April 2010
Volume 51, Issue 13
Free
ARVO Annual Meeting Abstract  |   April 2010
Calcium Stores and Glaucoma
Author Affiliations & Notes
  • W. Huang
    Ophthalmology, University of Utah, Salt Lake City, Utah
  • C. Punzo
    Genetics, Harvard University, Boston, Massachusetts
  • W. Xing
    Ophthalmology, University of Utah, Salt Lake City, Utah
  • P. Barabas
    Ophthalmology, University of Utah, Salt Lake City, Utah
  • G. R. Howell
    Jackson Laboratory&HHMI, Boston, Massachusetts
  • S. W. M. John
    Jackson Laboratory&HHMI, Boston, Massachusetts
  • D. Krizaj
    Ophthalmology, University of Utah, Salt Lake City, Utah
  • Footnotes
    Commercial Relationships  W. Huang, None; C. Punzo, None; W. Xing, None; P. Barabas, None; G.R. Howell, None; S.W.M. John, None; D. Krizaj, None.
  • Footnotes
    Support  NEI EY 13870, Foundation Fighting Blindness, University of Utah
Investigative Ophthalmology & Visual Science April 2010, Vol.51, 2127. doi:https://doi.org/
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    • Get Citation

      W. Huang, C. Punzo, W. Xing, P. Barabas, G. R. Howell, S. W. M. John, D. Krizaj; Calcium Stores and Glaucoma. Invest. Ophthalmol. Vis. Sci. 2010;51(13):2127. doi: https://doi.org/.

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      © ARVO (1962-2015); The Authors (2016-present)

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Abstract

Purpose: : The rearrangement of cytoskeletal elements in any cellular remodeling is calcium-dependent. Ca release from internal stores, mediated by ryanodine receptors (RyRs) and inositol triphosphate receptors (IP3Rs) represents the hub for intracellular Ca homeostasis in both neurons and glia. Our aim was to characterize the relationship between Ca stores and the intense reorganization of neuronal-glial interfaces in glaucoma.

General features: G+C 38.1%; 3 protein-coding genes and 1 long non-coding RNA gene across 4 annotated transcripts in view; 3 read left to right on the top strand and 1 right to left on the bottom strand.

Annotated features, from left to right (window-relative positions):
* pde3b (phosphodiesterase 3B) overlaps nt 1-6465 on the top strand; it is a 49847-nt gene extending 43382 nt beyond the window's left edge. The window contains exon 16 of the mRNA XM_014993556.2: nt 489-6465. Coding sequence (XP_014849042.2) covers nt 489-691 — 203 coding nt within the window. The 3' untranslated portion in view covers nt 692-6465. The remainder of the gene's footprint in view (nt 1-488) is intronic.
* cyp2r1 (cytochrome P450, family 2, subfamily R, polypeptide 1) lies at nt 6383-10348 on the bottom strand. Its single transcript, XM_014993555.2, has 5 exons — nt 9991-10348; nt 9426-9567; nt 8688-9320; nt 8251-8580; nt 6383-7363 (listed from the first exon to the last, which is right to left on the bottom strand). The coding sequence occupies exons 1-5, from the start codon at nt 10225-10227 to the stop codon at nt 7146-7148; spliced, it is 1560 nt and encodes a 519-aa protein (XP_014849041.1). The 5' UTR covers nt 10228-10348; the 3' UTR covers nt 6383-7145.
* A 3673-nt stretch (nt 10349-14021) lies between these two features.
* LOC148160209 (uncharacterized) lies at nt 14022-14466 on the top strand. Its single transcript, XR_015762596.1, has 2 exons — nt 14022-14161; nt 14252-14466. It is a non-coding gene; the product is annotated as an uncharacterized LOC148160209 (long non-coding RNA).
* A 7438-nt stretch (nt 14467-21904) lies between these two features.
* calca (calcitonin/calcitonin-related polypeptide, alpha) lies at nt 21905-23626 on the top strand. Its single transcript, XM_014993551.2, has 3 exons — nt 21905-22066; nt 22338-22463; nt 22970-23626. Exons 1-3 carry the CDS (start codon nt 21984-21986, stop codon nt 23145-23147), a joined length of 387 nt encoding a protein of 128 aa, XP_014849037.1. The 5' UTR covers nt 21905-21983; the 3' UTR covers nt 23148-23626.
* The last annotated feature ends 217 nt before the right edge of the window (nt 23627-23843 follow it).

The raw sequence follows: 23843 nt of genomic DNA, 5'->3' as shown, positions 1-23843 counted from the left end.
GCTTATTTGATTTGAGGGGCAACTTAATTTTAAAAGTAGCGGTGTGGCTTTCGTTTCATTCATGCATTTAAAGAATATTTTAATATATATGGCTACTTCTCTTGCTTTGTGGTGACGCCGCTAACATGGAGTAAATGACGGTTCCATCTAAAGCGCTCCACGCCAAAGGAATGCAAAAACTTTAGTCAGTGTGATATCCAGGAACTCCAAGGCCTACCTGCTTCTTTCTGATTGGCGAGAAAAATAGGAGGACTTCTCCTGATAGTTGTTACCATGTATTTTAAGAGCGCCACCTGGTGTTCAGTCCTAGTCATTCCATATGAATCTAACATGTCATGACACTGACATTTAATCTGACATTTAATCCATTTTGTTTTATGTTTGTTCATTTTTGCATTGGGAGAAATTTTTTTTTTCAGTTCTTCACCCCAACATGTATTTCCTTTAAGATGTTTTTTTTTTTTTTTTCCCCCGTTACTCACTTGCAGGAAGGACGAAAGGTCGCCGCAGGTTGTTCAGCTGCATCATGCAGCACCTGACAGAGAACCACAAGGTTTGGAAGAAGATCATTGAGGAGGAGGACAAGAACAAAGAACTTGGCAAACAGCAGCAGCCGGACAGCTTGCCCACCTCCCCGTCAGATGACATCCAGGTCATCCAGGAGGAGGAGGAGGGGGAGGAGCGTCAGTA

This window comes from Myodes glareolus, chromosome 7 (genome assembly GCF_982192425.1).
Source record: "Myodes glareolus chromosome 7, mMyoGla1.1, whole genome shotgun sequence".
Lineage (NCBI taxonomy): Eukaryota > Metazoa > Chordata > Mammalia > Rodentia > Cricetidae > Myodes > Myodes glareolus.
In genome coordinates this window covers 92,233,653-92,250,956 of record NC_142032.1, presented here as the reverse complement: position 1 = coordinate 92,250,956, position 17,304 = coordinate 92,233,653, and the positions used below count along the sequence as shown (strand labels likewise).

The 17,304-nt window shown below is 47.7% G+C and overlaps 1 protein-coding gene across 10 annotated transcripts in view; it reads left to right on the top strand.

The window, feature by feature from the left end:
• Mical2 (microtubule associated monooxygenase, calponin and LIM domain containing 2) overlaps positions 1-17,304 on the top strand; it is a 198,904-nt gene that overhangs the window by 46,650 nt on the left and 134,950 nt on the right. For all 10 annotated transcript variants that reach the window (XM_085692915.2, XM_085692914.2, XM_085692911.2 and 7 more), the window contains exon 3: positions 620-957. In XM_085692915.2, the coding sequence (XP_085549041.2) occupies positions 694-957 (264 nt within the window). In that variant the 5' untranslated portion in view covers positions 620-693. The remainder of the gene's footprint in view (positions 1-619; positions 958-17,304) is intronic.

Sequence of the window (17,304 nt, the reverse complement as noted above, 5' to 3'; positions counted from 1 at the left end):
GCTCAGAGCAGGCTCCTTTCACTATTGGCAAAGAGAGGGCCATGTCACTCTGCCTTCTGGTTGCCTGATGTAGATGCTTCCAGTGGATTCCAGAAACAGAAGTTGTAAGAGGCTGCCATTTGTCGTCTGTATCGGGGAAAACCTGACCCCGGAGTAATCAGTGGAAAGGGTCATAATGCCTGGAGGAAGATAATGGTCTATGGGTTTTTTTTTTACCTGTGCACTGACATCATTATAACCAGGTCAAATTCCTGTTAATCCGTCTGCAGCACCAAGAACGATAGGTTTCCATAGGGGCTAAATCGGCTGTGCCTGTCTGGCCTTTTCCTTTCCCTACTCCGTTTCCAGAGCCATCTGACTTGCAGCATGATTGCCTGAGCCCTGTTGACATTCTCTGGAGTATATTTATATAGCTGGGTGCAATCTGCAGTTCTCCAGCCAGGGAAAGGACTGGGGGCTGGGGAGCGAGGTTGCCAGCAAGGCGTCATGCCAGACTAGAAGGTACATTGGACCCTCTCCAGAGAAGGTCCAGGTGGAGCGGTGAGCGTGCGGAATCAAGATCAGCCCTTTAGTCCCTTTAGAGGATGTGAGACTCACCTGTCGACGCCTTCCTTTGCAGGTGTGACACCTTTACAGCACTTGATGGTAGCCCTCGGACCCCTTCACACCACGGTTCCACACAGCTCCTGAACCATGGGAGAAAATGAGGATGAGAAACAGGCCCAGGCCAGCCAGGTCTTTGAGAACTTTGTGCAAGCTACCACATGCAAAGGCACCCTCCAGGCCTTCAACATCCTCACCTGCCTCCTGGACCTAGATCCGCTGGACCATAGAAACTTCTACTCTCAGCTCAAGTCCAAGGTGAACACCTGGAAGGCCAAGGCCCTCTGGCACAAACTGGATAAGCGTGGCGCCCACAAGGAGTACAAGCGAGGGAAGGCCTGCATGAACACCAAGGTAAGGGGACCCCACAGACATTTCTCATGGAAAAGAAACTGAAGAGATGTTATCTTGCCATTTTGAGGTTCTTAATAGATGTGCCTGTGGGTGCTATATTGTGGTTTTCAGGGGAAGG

Methods: : Expression of calcium signaling proteins together with RGC and glial markers were examined in age-matched retinas from wild type C57BL/6, DBA/2J and DBA/2J-Gpnmb+ mice using quantitative RT-PCR, in situ hybridization, immunohistochemistry (IHC) and calcium imaging methods. The severity of glaucoma was assessed in PPD-labeled nerves using an established grading scheme. Eyes were classified with no or early (less than 10% axons damage), moderate (10-50% axons damage) or severe (more than 50% axons damage) glaucoma.

Results: : As glaucoma severity increased, there was an upregulation of astrocyte (Gfap; 5.2 ± 1.2 -fold in moderate; 10.6 ± 2.5 -fold in severe glaucoma) and microglial (Iba1 and Cd11) markers and downregulation of RGC markers (Brn3a and Vglut2; Vglut2 changed to 0.93 ± 0.19 in moderate; 0.13 ± 0.04 in severe glaucoma). There was a marked upregulation of RyR1 receptors in DBA/2J retinas (7.95 ± 2.56 -fold for moderate glaucoma; 6.94 ± 1.07 -fold for severe respectively). In situ hybridization and IHC revealed RyR1 expression in all retinal layers, with prominent signals in the ONL, sublamina b of the IPL and the GCL. Endfeet of Müller cells, putative astrocyte processes at the ILM and at the optic nerve head were strongly labeled by RyR1 antibodies. RyR2 was localized to GCL and proximal INL; no significant differences between controls and DBA/2J retinas were observed with respect to RyR2 isoform expression/localization (1.0 ± 0.2 in moderate; 1.5 ± 0.4 -fold in severe glaucoma). IP3R1 was localized to RGC layer and the proximal INL and was significantly more upregulated in severe (1.5 ± 0.2 -fold) and moderate (2.1 ± 0.2 -fold) glaucoma. IP3R2 was localized to RGCs and in the inner retina. Expression of IP3R2 was decreased 0.38 ± 0.02 -fold in moderate and 0.44 ± 0.08 -fold in severe glaucoma.

Conclusions: : Severe glaucoma is associated with upregulation of RyR1 and IP3R1 genes in glial cells and with downregulation of IP3R2 in RGCs. This data suggests that cytoskeletal rearrangements in DBA/2J glaucomatous remodeling may be driven in part by increased Ca release from intracellular store compartments.

Keywords: degenerations/dystrophies 
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